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ON THE APPLICATION OP MATHEMATICAL ANA.LTSI3
TO THE THEORIES
OF ELECTRICITY AND MAGNETISM.'
* Published at Nottingham, in 1S28.
After I had composed the following Essay, I naturally felt anxious to become acquainted with what had been effected by former writers on the same subject, and, had it been practicable, I should have been glad to have given, in this place, an historical sketch of its progress; my limited sources of information, however, will by no means permit me to do so; but probably I may here be allowed to make one or two observations cn the few works which have fallen in my way, more particularly as an opportunity will thus offer itself, of noticing an excellent paper, presented to the Royal Society by one of the most illustrious members of that learned body, which appears to have attracted little attention, but which, on examination, will be found not unworthy the man who was able to lay the foundations of pneumatic chymistry, and to discover that water, far from being according to the opinions then received, an elementary substance, was a compound of two of the most important gases in nature.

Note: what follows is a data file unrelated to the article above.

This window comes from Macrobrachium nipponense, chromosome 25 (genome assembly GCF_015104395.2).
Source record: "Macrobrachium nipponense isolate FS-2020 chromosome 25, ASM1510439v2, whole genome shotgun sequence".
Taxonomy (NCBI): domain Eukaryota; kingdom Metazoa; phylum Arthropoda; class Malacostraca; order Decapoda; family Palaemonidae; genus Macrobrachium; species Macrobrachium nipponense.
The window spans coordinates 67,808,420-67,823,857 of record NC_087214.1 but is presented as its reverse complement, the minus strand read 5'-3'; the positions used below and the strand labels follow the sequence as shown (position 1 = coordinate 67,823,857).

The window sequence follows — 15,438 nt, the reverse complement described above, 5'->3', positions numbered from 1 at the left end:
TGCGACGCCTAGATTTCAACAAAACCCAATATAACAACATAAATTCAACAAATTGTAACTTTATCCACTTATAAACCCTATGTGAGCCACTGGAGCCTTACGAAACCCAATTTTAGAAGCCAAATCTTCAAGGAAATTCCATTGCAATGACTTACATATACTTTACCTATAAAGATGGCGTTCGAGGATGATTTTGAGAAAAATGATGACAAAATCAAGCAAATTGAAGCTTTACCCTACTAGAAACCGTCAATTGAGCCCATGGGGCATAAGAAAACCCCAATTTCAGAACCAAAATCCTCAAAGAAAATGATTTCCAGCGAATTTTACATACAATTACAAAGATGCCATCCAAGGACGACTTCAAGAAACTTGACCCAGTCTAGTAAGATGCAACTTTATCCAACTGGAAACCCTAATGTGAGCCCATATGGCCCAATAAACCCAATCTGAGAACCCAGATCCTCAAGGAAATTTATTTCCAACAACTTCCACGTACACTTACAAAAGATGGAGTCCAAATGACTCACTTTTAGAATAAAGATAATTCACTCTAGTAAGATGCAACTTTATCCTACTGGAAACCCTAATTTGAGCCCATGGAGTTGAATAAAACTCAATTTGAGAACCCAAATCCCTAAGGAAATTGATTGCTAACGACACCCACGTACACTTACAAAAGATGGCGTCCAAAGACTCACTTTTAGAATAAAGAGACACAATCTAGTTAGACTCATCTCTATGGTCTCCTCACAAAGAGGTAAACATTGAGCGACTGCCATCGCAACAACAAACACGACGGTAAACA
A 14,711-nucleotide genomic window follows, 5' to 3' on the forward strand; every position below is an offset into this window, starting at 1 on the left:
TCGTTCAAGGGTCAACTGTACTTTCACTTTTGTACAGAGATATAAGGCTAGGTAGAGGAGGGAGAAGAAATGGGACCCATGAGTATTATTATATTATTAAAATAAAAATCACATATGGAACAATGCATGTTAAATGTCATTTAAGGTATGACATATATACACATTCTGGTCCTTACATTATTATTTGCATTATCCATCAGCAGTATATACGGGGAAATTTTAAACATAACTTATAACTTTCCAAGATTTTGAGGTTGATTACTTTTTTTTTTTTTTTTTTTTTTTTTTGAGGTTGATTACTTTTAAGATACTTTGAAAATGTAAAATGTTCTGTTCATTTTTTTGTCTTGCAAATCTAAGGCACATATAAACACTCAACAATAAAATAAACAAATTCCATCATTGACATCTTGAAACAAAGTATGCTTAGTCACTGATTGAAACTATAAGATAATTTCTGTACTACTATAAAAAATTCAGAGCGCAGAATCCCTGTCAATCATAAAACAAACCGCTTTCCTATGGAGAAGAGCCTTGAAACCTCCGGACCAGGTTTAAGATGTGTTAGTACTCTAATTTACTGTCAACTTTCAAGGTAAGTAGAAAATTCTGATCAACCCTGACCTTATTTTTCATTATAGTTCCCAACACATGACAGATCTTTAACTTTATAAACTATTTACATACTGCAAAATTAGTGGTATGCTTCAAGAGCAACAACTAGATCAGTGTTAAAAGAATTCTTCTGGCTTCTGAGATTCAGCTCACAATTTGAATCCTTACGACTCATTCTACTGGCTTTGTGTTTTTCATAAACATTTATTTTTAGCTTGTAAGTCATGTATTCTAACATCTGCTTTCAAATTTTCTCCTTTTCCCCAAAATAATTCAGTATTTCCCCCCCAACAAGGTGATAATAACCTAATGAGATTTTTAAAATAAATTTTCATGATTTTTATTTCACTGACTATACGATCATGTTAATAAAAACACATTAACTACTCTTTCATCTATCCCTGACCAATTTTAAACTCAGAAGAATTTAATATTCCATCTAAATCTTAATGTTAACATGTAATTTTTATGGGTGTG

It is almost needless to say the author just alluded to is the celebrated Cavendish, who, having confined himself to such simple methods, as may readily be understood by any one possessed of an elementary knowledge of geometry and fluxions, has rendered his paper accessible to a great number of readers; and although, from subsequent remarks, he appears dissatisfied with an hypothesis which enabled him to draw some important conclusions, it will readily be perceived, on an attentive perusal of his paper, that a trifling alteration will suffice to render the whole perfectly legitimate*.
• In order to make this quite clear, let us select one of Cavekdish's propositions, the twentieth for instance, and examine with some attention the method